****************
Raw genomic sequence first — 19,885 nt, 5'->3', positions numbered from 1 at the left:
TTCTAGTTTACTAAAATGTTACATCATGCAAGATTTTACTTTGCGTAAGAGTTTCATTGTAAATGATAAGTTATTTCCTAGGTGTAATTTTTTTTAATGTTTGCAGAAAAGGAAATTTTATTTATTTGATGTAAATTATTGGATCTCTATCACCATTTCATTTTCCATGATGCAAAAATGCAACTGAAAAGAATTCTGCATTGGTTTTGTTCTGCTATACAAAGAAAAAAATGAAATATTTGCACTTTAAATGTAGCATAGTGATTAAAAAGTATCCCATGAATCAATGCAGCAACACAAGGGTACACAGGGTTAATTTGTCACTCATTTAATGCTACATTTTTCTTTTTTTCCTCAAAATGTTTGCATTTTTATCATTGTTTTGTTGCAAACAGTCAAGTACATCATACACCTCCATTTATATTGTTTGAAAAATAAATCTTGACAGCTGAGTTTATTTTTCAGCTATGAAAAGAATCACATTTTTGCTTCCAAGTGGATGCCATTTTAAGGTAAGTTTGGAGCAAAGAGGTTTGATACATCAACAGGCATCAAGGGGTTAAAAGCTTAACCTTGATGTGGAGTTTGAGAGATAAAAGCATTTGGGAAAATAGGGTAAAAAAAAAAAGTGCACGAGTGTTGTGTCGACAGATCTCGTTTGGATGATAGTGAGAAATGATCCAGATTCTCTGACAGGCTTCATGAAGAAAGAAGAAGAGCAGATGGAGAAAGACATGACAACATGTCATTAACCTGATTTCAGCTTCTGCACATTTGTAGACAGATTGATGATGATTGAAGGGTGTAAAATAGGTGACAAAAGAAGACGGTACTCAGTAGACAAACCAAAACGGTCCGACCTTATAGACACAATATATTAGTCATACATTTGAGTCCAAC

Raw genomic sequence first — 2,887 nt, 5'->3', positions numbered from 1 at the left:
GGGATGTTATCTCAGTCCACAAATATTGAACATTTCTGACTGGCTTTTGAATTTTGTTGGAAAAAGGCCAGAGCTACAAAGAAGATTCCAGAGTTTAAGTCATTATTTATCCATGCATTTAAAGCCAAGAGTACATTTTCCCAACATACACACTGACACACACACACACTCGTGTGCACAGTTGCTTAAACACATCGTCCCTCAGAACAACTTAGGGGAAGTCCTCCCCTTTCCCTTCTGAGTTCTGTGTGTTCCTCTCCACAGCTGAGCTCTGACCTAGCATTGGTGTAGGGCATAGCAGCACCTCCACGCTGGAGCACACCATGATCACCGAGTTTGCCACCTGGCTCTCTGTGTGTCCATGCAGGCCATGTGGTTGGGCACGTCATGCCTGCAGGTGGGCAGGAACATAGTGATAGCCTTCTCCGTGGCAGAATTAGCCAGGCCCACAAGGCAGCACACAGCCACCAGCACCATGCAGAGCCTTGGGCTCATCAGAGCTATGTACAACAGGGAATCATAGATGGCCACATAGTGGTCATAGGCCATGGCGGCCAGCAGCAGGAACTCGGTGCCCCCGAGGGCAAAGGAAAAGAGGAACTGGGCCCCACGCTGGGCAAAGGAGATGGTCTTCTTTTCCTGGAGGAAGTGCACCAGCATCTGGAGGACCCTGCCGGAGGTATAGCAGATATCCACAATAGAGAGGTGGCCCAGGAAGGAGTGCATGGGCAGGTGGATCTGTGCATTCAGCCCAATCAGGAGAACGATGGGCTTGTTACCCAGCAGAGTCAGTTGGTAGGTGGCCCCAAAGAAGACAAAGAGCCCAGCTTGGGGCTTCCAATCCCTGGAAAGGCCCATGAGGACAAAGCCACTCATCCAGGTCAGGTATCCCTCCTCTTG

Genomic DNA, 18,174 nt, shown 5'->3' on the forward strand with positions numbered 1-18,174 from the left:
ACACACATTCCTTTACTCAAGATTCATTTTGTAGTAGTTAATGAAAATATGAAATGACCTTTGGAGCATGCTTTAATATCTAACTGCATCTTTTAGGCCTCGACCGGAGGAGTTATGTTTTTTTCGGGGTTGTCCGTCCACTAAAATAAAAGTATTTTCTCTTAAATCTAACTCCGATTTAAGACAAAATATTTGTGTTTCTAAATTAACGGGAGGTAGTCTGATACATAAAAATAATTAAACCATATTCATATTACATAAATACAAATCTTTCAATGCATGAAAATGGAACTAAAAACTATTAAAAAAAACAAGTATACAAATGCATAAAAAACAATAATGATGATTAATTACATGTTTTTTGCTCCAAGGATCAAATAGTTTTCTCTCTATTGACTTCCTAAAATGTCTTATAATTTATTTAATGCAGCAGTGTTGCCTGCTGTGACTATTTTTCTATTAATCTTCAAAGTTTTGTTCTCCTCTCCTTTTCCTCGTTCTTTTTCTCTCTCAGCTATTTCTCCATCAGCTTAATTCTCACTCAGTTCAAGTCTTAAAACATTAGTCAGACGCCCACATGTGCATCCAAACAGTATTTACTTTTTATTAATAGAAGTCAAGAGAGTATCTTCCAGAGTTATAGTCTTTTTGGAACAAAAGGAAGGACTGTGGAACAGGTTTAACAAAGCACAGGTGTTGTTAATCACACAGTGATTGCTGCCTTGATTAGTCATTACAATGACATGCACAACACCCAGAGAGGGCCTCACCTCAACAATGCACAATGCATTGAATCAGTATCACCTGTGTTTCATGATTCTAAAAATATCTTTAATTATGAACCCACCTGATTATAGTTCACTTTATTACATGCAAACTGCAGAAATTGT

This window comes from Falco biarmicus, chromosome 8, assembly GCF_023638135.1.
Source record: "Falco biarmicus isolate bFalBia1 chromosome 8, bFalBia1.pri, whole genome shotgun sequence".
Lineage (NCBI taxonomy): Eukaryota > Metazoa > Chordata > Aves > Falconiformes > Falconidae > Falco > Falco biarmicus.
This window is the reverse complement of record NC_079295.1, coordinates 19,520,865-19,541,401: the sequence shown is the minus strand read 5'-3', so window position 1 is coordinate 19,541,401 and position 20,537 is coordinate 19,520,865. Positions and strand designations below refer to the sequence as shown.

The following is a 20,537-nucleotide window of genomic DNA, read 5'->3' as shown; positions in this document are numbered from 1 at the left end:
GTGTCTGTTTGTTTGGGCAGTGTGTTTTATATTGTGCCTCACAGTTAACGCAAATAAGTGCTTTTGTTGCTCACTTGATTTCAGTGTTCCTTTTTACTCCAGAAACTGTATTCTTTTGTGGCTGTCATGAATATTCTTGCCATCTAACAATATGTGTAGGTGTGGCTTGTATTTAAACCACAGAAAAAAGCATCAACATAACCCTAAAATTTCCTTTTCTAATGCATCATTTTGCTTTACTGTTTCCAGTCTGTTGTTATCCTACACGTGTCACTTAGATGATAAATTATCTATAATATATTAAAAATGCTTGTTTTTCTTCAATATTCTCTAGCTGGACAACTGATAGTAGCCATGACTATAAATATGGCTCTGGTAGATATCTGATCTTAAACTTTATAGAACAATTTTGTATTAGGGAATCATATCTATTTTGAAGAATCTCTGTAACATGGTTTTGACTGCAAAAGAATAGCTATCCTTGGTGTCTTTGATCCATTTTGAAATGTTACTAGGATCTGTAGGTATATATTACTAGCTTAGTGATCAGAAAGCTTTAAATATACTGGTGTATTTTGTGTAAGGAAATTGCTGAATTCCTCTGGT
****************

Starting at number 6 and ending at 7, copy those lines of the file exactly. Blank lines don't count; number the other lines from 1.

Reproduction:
ACACACATTCCTTTACTCAAGATTCATTTTGTAGTAGTTAATGAAAATATGAAATGACCTTTGGAGCATGCTTTAATATCTAACTGCATCTTTTAGGCCTCGACCGGAGGAGTTATGTTTTTTTCGGGGTTGTCCGTCCACTAAAATAAAAGTATTTTCTCTTAAATCTAACTCCGATTTAAGACAAAATATTTGTGTTTCTAAATTAACGGGAGGTAGTCTGATACATAAAAATAATTAAACCATATTCATATTACATAAATACAAATCTTTCAATGCATGAAAATGGAACTAAAAACTATTAAAAAAAACAAGTATACAAATGCATAAAAAACAATAATGATGATTAATTACATGTTTTTTGCTCCAAGGATCAAATAGTTTTCTCTCTATTGACTTCCTAAAATGTCTTATAATTTATTTAATGCAGCAGTGTTGCCTGCTGTGACTATTTTTCTATTAATCTTCAAAGTTTTGTTCTCCTCTCCTTTTCCTCGTTCTTTTTCTCTCTCAGCTATTTCTCCATCAGCTTAATTCTCACTCAGTTCAAGTCTTAAAACATTAGTCAGACGCCCACATGTGCATCCAAACAGTATTTACTTTTTATTAATAGAAGTCAAGAGAGTATCTTCCAGAGTTATAGTCTTTTTGGAACAAAAGGAAGGACTGTGGAACAGGTTTAACAAAGCACAGGTGTTGTTAATCACACAGTGATTGCTGCCTTGATTAGTCATTACAATGACATGCACAACACCCAGAGAGGGCCTCACCTCAACAATGCACAATGCATTGAATCAGTATCACCTGTGTTTCATGATTCTAAAAATATCTTTAATTATGAACCCACCTGATTATAGTTCACTTTATTACATGCAAACTGCAGAAATTGT

This window comes from Falco biarmicus, chromosome 8, assembly GCF_023638135.1.